Natural light and white interiors make the space feel airy. Windows run along the entire north-facing side of the top level of the canyon space, flooding the space with daylight. Equitable access to daylight was an important idea of the project. “Daylight gives you a sense of orientation and it changes throughout the day, so it makes the space feel very alive,” Chen says.
On the outside, the geological theme continues with copper cladding. “We wanted to play with the idea of using the local material and creating this pattern that just evokes that sense of geology,” Chen says. A similar banded pattern is created using bricks on the lower level and is seen in the first-year residence hall.
The design team worked to create spaces that blend the indoors and outdoors, not just on the ground floor but at every level. Large windows and a rooftop terrace provide 360-degree views of the surrounding area.
Indoor and outdoor seating are available in the dining areas. Much of the furniture is suitable for both indoor and outdoor use. “That connection is so important, so we also wanted to build in that flexibility,” Chen says. The team also considered durability and ease of maintenance in their furniture selection. They also wanted to use local materials, including reclaimed wood, and wanted to feature fabrics that represented the diverse, multicultural student body.
In other projects outdoor furniture is sometimes bolted down to prevent theft, but it was very important for the students to be able to move and interact with the furniture. Going back to one of the goals of the project to create space that students can make their own, the team wanted to convey that message through furniture as well, Chen says.
Continuing to blend indoors and outdoors, a floor-to-ceiling glass pavilion connects to the largest green roof on campus. “The roof is really a fifth elevation,” Chen says.
Usually rooftop access is restricted on many campuses, but it was really important for students to be able to experience the space in this project. Choosing hearty, low maintenance plants, the university and its students are continuing to experiment and see how they can scale and improve the project. The plants have a two-year irrigation cycle, but after the first two years, they can survive with the anticipated rainfall.
Along with the green roof, the building also has five bioretention ponds and two underground detention systems. This allows the building to collect and filter all the stormwater before it gets to the municipal water system.
“Denver’s climate can be kind of harsh. There are 300 days of sunshine a year, but when it rains it really rains,” Chen says. These retention systems play a huge role in delaying the release of water by 24 to 48 hours, reducing the burden on the municipal system.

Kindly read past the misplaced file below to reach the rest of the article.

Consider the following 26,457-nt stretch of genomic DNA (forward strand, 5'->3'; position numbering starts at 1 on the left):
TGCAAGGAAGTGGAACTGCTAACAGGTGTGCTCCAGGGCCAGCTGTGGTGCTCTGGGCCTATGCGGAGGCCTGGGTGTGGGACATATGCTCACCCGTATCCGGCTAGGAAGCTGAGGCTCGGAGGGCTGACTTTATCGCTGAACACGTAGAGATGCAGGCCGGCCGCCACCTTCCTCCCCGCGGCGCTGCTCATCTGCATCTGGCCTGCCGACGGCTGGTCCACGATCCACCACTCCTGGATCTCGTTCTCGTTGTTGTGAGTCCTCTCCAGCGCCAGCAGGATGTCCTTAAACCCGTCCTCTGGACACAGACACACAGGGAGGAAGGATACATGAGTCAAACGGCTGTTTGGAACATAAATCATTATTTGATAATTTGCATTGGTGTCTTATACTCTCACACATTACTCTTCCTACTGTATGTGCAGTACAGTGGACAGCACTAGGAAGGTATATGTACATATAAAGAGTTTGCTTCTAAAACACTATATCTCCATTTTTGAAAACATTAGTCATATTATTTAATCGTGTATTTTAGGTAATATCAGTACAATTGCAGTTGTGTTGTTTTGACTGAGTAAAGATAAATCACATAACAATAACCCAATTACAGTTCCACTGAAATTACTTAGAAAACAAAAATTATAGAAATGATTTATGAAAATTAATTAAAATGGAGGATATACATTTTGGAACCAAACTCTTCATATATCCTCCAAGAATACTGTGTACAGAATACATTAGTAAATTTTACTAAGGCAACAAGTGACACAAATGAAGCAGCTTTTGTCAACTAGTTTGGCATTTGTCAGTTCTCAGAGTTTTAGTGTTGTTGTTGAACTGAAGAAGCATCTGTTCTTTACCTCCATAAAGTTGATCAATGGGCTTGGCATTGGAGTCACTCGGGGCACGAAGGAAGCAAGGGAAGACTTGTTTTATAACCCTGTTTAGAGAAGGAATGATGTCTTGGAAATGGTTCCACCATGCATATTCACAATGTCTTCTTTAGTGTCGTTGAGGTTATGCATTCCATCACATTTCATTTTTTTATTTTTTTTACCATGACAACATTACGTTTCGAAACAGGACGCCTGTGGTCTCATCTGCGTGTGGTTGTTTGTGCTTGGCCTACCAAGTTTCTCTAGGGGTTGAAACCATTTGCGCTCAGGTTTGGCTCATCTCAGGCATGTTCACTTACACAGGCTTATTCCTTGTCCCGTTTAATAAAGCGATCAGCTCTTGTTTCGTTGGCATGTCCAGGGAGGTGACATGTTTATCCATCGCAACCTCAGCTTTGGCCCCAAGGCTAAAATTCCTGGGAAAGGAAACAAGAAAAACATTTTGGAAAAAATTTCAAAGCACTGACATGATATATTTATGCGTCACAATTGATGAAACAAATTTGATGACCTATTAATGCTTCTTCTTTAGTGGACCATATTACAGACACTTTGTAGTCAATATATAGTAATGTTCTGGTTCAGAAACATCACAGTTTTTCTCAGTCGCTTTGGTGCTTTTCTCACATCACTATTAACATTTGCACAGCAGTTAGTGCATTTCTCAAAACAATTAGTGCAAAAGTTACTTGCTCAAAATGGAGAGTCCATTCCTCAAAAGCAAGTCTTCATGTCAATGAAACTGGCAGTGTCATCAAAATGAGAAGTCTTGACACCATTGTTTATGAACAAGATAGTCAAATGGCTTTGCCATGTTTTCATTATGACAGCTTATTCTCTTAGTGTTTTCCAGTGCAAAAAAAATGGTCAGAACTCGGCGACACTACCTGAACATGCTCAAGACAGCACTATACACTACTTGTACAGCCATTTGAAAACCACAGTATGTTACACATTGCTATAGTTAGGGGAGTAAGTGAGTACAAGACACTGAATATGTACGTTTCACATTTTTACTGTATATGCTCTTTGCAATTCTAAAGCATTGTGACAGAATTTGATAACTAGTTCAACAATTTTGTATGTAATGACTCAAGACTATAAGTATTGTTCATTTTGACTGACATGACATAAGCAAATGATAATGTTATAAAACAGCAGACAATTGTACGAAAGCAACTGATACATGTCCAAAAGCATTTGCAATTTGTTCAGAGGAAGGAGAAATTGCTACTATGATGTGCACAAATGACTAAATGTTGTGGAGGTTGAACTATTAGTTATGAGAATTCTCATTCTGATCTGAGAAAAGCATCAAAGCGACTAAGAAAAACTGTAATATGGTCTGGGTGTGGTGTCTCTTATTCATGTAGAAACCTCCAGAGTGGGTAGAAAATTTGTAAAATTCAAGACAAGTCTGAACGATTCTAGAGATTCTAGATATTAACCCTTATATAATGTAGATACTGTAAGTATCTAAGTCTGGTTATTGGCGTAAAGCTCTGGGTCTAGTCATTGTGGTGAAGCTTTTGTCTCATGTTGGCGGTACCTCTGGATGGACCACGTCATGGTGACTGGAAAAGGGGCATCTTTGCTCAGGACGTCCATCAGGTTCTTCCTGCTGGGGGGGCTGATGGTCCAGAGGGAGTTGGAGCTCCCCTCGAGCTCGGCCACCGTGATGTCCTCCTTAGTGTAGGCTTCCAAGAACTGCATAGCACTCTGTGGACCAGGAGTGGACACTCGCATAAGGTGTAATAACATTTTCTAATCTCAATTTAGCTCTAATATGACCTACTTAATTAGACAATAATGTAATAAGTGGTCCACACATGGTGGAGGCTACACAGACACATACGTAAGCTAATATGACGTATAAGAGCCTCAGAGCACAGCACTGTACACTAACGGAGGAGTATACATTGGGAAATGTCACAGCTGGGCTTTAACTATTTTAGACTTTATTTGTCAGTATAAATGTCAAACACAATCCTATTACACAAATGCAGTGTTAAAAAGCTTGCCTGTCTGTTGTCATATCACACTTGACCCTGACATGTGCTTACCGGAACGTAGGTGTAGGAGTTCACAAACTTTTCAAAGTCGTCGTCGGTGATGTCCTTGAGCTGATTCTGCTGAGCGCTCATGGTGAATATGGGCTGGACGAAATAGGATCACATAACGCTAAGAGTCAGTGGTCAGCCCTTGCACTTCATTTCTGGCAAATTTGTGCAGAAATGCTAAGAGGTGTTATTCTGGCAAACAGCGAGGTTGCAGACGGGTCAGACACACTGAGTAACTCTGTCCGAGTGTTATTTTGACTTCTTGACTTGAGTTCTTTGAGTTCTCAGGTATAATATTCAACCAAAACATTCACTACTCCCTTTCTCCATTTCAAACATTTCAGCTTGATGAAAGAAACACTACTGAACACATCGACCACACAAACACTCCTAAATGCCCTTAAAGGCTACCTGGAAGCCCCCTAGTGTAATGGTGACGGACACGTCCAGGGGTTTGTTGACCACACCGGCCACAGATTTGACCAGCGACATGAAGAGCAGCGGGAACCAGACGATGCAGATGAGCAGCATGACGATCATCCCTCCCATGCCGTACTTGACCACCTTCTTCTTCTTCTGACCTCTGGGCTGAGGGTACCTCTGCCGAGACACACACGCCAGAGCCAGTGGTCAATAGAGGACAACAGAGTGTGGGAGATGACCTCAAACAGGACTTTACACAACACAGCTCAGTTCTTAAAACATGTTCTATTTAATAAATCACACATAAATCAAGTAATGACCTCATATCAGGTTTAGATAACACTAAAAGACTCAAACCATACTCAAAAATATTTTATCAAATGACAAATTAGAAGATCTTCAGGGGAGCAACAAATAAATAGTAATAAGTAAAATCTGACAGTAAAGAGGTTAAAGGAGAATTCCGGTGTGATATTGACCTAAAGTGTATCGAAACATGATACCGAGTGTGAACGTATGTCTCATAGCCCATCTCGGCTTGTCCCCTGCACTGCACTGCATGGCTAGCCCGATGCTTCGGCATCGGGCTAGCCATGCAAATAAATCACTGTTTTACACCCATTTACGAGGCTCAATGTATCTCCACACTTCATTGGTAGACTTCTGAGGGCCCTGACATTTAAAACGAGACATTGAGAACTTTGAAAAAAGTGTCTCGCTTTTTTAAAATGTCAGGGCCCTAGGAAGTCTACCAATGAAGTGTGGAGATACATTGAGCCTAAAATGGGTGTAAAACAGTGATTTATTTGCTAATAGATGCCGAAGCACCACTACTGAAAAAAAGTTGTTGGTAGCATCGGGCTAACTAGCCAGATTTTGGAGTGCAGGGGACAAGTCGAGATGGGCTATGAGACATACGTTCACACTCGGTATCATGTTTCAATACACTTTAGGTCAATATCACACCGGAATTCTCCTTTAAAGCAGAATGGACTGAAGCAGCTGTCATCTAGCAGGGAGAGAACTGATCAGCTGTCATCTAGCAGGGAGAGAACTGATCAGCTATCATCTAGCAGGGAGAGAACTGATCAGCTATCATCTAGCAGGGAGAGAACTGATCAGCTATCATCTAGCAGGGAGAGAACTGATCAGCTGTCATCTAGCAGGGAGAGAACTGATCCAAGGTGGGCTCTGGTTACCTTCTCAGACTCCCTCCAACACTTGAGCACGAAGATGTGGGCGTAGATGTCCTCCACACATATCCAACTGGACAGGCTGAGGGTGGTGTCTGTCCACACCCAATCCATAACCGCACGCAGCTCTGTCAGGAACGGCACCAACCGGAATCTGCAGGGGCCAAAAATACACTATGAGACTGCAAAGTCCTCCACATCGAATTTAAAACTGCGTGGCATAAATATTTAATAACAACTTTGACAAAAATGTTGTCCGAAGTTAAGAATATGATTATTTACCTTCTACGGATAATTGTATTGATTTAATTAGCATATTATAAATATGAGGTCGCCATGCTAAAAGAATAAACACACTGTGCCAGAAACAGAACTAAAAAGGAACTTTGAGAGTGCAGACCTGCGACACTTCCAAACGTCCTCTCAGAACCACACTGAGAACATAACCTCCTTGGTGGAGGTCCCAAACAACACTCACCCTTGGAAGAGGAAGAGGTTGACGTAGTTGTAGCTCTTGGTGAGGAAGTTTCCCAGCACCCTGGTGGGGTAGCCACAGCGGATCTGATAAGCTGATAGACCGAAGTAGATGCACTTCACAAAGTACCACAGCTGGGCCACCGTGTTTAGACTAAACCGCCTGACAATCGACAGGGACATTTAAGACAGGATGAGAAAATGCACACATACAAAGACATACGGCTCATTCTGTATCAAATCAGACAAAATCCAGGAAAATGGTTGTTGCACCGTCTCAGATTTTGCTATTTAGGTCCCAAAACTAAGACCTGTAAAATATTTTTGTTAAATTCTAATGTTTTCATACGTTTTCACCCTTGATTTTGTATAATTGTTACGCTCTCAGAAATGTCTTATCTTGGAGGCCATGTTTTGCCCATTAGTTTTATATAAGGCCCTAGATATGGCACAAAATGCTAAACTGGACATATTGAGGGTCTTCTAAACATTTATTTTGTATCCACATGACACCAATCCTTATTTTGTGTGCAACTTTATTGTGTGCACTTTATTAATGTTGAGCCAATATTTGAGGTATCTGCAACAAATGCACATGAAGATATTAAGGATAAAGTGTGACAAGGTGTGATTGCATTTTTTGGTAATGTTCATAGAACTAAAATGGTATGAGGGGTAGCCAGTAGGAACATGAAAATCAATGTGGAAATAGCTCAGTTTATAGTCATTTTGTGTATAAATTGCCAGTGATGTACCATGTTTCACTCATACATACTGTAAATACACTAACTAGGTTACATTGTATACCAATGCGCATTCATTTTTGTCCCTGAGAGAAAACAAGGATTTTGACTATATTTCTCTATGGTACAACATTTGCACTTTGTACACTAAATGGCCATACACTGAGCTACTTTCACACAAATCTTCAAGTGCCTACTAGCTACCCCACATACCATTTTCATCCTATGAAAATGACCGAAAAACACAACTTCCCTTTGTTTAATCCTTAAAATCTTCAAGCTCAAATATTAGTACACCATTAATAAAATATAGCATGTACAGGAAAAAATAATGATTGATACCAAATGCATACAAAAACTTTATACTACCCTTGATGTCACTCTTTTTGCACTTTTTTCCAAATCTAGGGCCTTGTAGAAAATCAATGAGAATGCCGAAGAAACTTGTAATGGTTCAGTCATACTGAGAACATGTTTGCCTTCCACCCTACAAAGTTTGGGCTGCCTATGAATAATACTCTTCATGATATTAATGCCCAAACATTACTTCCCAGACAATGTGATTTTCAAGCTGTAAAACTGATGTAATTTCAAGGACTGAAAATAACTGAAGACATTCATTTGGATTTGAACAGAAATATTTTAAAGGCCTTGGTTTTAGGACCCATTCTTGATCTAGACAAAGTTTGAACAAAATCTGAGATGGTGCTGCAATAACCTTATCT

Water conservation was also important. Using low-flow kitchen equipment, toilets, showers, and faucets, the project reduced indoor water use by 45% compared to the LEED New Construction V4 baseline.
The building was able to reduce energy use by 49% from the baseline through responsive planning and high-performance systems. One way that shows up is through the shading system.
“We do have a lot of glass, so we really wanted to control the amount of daylight that came into the building to make the building more energy-efficient,” Chen says. Vertical and horizontal fins are placed based on the building orientation to reduce heat gain.
Those fins also have an unexpected benefit. “It kind of creates these little nooks. Students like to sit between them because it creates a little more intimate space,” Chen says.
“We’re quite proud that it was able to serve needs we didn’t even know existed when we were designing it,” Chen says. For example, the multi-use forum space wasn’t conceived of as a classroom, but the university found that it was a suitable space to hold classes in the spring of 2021, while maintaining social distancing protocols. “You could arrange furniture in a space like this in order to meet that need. I think it really speaks to the adaptability and flexibility of a building like this,” Patten says.
When Patten went to see the building, he met a student who frequented the art gallery. “This was the place where she would come to write papers and have quiet decompression time almost every day. I was there for three days, and sure enough she was there every single day.”
The student told him she has her dorm space, but this felt more like home to her. “That really spoke to one of the initial goals of the project: helping first-year students feel like they’re at home,” he says.